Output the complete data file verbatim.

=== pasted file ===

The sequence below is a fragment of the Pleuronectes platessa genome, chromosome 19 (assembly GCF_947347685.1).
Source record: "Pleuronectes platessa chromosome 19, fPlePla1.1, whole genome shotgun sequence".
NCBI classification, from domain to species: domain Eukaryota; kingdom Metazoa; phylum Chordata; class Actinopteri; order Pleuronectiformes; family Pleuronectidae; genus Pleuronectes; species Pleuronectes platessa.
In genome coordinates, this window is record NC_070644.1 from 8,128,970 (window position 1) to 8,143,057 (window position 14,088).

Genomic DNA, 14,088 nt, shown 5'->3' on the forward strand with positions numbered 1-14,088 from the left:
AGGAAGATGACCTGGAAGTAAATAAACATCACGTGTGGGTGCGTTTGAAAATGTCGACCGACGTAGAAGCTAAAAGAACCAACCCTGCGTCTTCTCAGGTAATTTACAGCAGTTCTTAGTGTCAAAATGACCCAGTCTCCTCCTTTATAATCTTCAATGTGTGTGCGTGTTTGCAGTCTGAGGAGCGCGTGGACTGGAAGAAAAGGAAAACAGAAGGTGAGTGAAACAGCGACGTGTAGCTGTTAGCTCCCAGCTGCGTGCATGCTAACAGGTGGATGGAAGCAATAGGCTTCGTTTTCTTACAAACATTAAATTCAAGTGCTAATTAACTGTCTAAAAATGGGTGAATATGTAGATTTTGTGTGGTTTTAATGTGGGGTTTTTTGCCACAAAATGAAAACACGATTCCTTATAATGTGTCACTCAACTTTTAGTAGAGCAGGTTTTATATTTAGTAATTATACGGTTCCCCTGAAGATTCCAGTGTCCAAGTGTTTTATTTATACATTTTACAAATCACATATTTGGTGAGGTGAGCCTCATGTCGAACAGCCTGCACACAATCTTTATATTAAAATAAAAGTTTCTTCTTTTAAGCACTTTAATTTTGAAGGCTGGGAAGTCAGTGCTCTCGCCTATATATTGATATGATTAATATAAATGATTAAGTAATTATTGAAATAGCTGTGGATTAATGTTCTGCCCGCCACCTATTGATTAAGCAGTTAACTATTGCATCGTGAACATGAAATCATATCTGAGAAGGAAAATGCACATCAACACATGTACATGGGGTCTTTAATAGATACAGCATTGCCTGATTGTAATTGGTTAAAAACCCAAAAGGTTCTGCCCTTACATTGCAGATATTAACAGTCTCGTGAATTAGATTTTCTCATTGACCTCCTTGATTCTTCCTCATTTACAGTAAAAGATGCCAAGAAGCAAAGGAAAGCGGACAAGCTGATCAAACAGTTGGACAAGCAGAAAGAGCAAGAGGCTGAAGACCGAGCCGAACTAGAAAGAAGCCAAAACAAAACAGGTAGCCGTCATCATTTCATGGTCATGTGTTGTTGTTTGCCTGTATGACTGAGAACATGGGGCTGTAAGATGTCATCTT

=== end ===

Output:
The sequence below is a fragment of the Pleuronectes platessa genome, chromosome 19 (assembly GCF_947347685.1).
Source record: "Pleuronectes platessa chromosome 19, fPlePla1.1, whole genome shotgun sequence".
NCBI classification, from domain to species: domain Eukaryota; kingdom Metazoa; phylum Chordata; class Actinopteri; order Pleuronectiformes; family Pleuronectidae; genus Pleuronectes; species Pleuronectes platessa.
In genome coordinates, this window is record NC_070644.1 from 8,128,970 (window position 1) to 8,143,057 (window position 14,088).

Genomic DNA, 14,088 nt, shown 5'->3' on the forward strand with positions numbered 1-14,088 from the left:
AGGAAGATGACCTGGAAGTAAATAAACATCACGTGTGGGTGCGTTTGAAAATGTCGACCGACGTAGAAGCTAAAAGAACCAACCCTGCGTCTTCTCAGGTAATTTACAGCAGTTCTTAGTGTCAAAATGACCCAGTCTCCTCCTTTATAATCTTCAATGTGTGTGCGTGTTTGCAGTCTGAGGAGCGCGTGGACTGGAAGAAAAGGAAAACAGAAGGTGAGTGAAACAGCGACGTGTAGCTGTTAGCTCCCAGCTGCGTGCATGCTAACAGGTGGATGGAAGCAATAGGCTTCGTTTTCTTACAAACATTAAATTCAAGTGCTAATTAACTGTCTAAAAATGGGTGAATATGTAGATTTTGTGTGGTTTTAATGTGGGGTTTTTTGCCACAAAATGAAAACACGATTCCTTATAATGTGTCACTCAACTTTTAGTAGAGCAGGTTTTATATTTAGTAATTATACGGTTCCCCTGAAGATTCCAGTGTCCAAGTGTTTTATTTATACATTTTACAAATCACATATTTGGTGAGGTGAGCCTCATGTCGAACAGCCTGCACACAATCTTTATATTAAAATAAAAGTTTCTTCTTTTAAGCACTTTAATTTTGAAGGCTGGGAAGTCAGTGCTCTCGCCTATATATTGATATGATTAATATAAATGATTAAGTAATTATTGAAATAGCTGTGGATTAATGTTCTGCCCGCCACCTATTGATTAAGCAGTTAACTATTGCATCGTGAACATGAAATCATATCTGAGAAGGAAAATGCACATCAACACATGTACATGGGGTCTTTAATAGATACAGCATTGCCTGATTGTAATTGGTTAAAAACCCAAAAGGTTCTGCCCTTACATTGCAGATATTAACAGTCTCGTGAATTAGATTTTCTCATTGACCTCCTTGATTCTTCCTCATTTACAGTAAAAGATGCCAAGAAGCAAAGGAAAGCGGACAAGCTGATCAAACAGTTGGACAAGCAGAAAGAGCAAGAGGCTGAAGACCGAGCCGAACTAGAAAGAAGCCAAAACAAAACAGGTAGCCGTCATCATTTCATGGTCATGTGTTGTTGTTTGCCTGTATGACTGAGAACATGGGGCTGTAAGATGTCATCTT